|Publication number||US7739095 B2|
|Application number||US 11/685,250|
|Publication date||Jun 15, 2010|
|Filing date||Mar 13, 2007|
|Priority date||Mar 13, 2007|
|Also published as||US20080228460|
|Publication number||11685250, 685250, US 7739095 B2, US 7739095B2, US-B2-7739095, US7739095 B2, US7739095B2|
|Inventors||Xi-Wei Lin, Dipankar Pramanik|
|Original Assignee||Synopsys, Inc.|
|Export Citation||BiBTeX, EndNote, RefMan|
|Patent Citations (10), Non-Patent Citations (12), Referenced by (5), Classifications (8), Legal Events (2)|
|External Links: USPTO, USPTO Assignment, Espacenet|
The present invention relates to integrated circuit simulation technology, and more particularly to analysis of the timing of signal propagation.
Because of the long time required and the large expense involved for fabricating test versions of integrated circuits, it has become commonplace to simulate the operation of circuit designs as thoroughly as possible before fabricating a prototype. In this way corrections can be made before the time and expense of prototype fabrication is incurred. One parameter that is typically tested in these simulations is the propagation delay, from the output of a source node to the input of a destination node. Typically it is required that the propagation time must be short enough such that when added to the setup time requirement of the destination node, a signal asserted at the source node will reach the destination node soon enough to be stable when required by the destination node. The propagation time also must be long enough such that when added to the hold time requirement of the destination node, the release of a signal at the source node will not reach the destination node too early.
Process variations in semiconductor manufacturing have become critical factors to consider for circuit designs, especially as the device feature size shrinks into nanometer scale. Product yield is at increasing risk unless process variations and their impacts are properly modeled in the simulations. One area of process variations concerns metal interconnects. It has been found that the metal wire cross-section (height and width), as well as the spacing between adjacent metal lines, may vary by more than 10% from location to location on a single wafer and from wafer to wafer, leading to more than 20% fluctuation in resistance (R) and capacitance (C) relative to their nominal values. The values of R and C for an interconnect largely determine the signal propagation time from a source node to a destination node, so the uncertainty in R and C results in uncertainty in the propagation time. A product therefore may fail in timing if the large uncertainty in R and C is not properly taken into account when calculating propagation delays.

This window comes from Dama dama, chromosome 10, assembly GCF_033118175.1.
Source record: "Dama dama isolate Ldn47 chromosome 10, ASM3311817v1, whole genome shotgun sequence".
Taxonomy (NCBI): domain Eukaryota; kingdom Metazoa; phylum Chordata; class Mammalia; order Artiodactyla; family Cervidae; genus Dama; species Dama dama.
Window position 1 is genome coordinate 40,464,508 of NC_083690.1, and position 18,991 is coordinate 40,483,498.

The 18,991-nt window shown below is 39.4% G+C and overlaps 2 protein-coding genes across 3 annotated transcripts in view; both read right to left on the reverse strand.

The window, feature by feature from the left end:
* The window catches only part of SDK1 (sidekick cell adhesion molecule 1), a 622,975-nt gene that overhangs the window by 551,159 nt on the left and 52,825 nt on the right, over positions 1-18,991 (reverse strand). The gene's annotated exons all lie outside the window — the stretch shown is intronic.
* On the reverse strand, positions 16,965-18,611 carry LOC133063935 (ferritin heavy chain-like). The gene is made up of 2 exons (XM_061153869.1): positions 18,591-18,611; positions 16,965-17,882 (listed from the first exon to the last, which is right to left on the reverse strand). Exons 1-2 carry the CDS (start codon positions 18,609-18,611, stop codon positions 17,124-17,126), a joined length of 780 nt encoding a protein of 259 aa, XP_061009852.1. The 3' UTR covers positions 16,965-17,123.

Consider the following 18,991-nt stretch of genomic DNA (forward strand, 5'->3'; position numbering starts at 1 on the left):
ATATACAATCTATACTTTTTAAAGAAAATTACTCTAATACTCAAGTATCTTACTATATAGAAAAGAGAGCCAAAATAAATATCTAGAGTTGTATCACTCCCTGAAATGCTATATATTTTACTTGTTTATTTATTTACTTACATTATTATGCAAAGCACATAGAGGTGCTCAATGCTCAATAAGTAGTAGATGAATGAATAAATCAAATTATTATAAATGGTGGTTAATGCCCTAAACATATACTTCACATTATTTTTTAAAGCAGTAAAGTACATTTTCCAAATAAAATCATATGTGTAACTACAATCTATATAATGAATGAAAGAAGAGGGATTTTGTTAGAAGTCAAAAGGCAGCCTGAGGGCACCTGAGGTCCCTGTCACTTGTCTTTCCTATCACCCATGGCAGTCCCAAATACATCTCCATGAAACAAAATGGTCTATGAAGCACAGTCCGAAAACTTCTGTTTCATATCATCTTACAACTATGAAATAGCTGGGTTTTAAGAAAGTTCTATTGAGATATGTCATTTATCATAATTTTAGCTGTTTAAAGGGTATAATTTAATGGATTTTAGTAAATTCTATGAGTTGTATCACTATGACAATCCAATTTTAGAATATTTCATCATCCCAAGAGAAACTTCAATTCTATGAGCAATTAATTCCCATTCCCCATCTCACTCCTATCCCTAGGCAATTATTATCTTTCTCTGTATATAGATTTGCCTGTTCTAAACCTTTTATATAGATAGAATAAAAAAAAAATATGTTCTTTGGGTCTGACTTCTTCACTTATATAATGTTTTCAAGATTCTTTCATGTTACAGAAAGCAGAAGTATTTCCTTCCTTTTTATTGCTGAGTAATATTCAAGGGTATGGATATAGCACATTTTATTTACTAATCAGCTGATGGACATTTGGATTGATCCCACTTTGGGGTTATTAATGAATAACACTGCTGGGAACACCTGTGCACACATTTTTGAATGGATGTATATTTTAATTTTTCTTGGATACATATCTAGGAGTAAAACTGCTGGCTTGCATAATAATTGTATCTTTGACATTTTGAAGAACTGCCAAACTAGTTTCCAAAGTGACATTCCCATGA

The uncertainties in resistance and capacitance can be taken into account during simulations by ensuring that the maximum propagation time in a particular interconnect is short enough such that when added to the setup time requirement of the destination node, a signal asserted at the source node will reach the destination node soon enough to be stable when required by the destination node; and that the minimum propagation time in the interconnect is long enough such that the release of a signal at the source node will not reach the destination node before the hold time requirement of the destination node expires. Thus it becomes important to know the minimum and maximum possible propagation times for each interconnect under study. One cannot determine these absolutely, of course, because there will always be a small possibility of particular set of conditions in which signals propagate slightly faster or slightly more slowly. Usually some practical definition of “minimum” and “maximum” is adopted.
One common method for determining the minimum and maximum propagation times for an interconnect is to assume that the whole design is either under the “best case” or “worst case” for capacitance (C), or for the product of resistance and capacitance (RC). This practice may give rise to misleading results for two reasons. First, R and C variations are often correlated: a particular interconnect that turns out on fabrication to exhibit better capacitance performance, also tends to exhibit worse resistance performance, and vice-versa. Second, the circuit responses to variations in R or C often depend on the driving strength of the source and the R and C values themselves.
For instance, propagation delays are sometimes assumed to be shortest when the C value is the smallest. But a variation in which C is smallest is often the same variation that exhibits the largest value for R, which typically would be assumed to yield the longest propagation delay. One therefore cannot generalize that a device in which a particular interconnect has a capacitance at the small end of the range of possible capacitances, or a resistance*capacitance product at the small end of the range of possible such products, yields the shortest propagation delays. Nor can one generalize that a device in which a particular interconnect has a capacitance at the large end of the range of possible capacitances, or a resistance*capacitance product at the high end of the range of possible products, yields the longest propagation delay for the particular interconnect. Furthermore, it can be seen that if the entire design is analyzed using “best case” capacitances, conditions may be such that one individual interconnect may exhibit the shortest propagation delay while another individual interconnect may exhibit the longest propagation delay. If the two interconnects happen to be in the same delay path (e.g. in a chain of several drivers interconnected by metal wires), one would not be able to assert whether the overall path delay is the shortest or longest. Consequently, one does not know whether the delay path satisfies the timing requirements for the design to meet product specifications.